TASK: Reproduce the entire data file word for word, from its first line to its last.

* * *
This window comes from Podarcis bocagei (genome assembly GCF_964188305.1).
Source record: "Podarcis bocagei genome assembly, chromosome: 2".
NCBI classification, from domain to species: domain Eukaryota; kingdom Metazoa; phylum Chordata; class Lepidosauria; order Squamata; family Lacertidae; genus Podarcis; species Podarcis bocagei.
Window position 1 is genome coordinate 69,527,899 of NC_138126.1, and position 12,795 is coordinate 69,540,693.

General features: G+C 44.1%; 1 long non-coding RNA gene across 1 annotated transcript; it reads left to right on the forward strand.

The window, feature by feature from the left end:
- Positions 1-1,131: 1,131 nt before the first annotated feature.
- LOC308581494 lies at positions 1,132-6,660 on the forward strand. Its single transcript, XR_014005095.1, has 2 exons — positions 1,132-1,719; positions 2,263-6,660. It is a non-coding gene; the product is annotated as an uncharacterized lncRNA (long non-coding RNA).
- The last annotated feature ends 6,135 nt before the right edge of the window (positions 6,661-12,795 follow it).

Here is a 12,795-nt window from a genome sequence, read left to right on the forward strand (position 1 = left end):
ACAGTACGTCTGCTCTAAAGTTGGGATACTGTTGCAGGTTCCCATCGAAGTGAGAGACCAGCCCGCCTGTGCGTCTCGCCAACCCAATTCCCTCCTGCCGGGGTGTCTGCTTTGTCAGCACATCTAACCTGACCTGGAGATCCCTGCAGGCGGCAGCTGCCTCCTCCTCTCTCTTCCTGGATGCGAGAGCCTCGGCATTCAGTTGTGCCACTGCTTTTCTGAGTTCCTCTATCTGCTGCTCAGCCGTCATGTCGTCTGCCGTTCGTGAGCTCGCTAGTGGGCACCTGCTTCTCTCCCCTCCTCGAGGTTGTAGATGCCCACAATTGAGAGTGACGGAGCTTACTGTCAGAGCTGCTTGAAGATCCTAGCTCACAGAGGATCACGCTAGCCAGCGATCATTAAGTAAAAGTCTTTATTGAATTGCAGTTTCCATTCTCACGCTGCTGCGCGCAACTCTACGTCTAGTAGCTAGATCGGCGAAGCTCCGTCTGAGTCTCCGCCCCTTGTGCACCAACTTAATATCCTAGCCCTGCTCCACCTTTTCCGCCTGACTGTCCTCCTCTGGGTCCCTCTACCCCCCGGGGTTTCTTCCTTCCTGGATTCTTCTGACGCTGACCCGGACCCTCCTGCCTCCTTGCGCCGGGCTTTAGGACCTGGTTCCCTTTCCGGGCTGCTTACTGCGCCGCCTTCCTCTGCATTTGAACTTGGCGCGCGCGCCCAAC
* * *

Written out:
This window comes from Podarcis bocagei (genome assembly GCF_964188305.1).
Source record: "Podarcis bocagei genome assembly, chromosome: 2".
NCBI classification, from domain to species: domain Eukaryota; kingdom Metazoa; phylum Chordata; class Lepidosauria; order Squamata; family Lacertidae; genus Podarcis; species Podarcis bocagei.
Window position 1 is genome coordinate 69,527,899 of NC_138126.1, and position 12,795 is coordinate 69,540,693.

General features: G+C 44.1%; 1 long non-coding RNA gene across 1 annotated transcript; it reads left to right on the forward strand.

The window, feature by feature from the left end:
- Positions 1-1,131: 1,131 nt before the first annotated feature.
- LOC308581494 lies at positions 1,132-6,660 on the forward strand. Its single transcript, XR_014005095.1, has 2 exons — positions 1,132-1,719; positions 2,263-6,660. It is a non-coding gene; the product is annotated as an uncharacterized lncRNA (long non-coding RNA).
- The last annotated feature ends 6,135 nt before the right edge of the window (positions 6,661-12,795 follow it).

Here is a 12,795-nt window from a genome sequence, read left to right on the forward strand (position 1 = left end):
ACAGTACGTCTGCTCTAAAGTTGGGATACTGTTGCAGGTTCCCATCGAAGTGAGAGACCAGCCCGCCTGTGCGTCTCGCCAACCCAATTCCCTCCTGCCGGGGTGTCTGCTTTGTCAGCACATCTAACCTGACCTGGAGATCCCTGCAGGCGGCAGCTGCCTCCTCCTCTCTCTTCCTGGATGCGAGAGCCTCGGCATTCAGTTGTGCCACTGCTTTTCTGAGTTCCTCTATCTGCTGCTCAGCCGTCATGTCGTCTGCCGTTCGTGAGCTCGCTAGTGGGCACCTGCTTCTCTCCCCTCCTCGAGGTTGTAGATGCCCACAATTGAGAGTGACGGAGCTTACTGTCAGAGCTGCTTGAAGATCCTAGCTCACAGAGGATCACGCTAGCCAGCGATCATTAAGTAAAAGTCTTTATTGAATTGCAGTTTCCATTCTCACGCTGCTGCGCGCAACTCTACGTCTAGTAGCTAGATCGGCGAAGCTCCGTCTGAGTCTCCGCCCCTTGTGCACCAACTTAATATCCTAGCCCTGCTCCACCTTTTCCGCCTGACTGTCCTCCTCTGGGTCCCTCTACCCCCCGGGGTTTCTTCCTTCCTGGATTCTTCTGACGCTGACCCGGACCCTCCTGCCTCCTTGCGCCGGGCTTTAGGACCTGGTTCCCTTTCCGGGCTGCTTACTGCGCCGCCTTCCTCTGCATTTGAACTTGGCGCGCGCGCCCAAC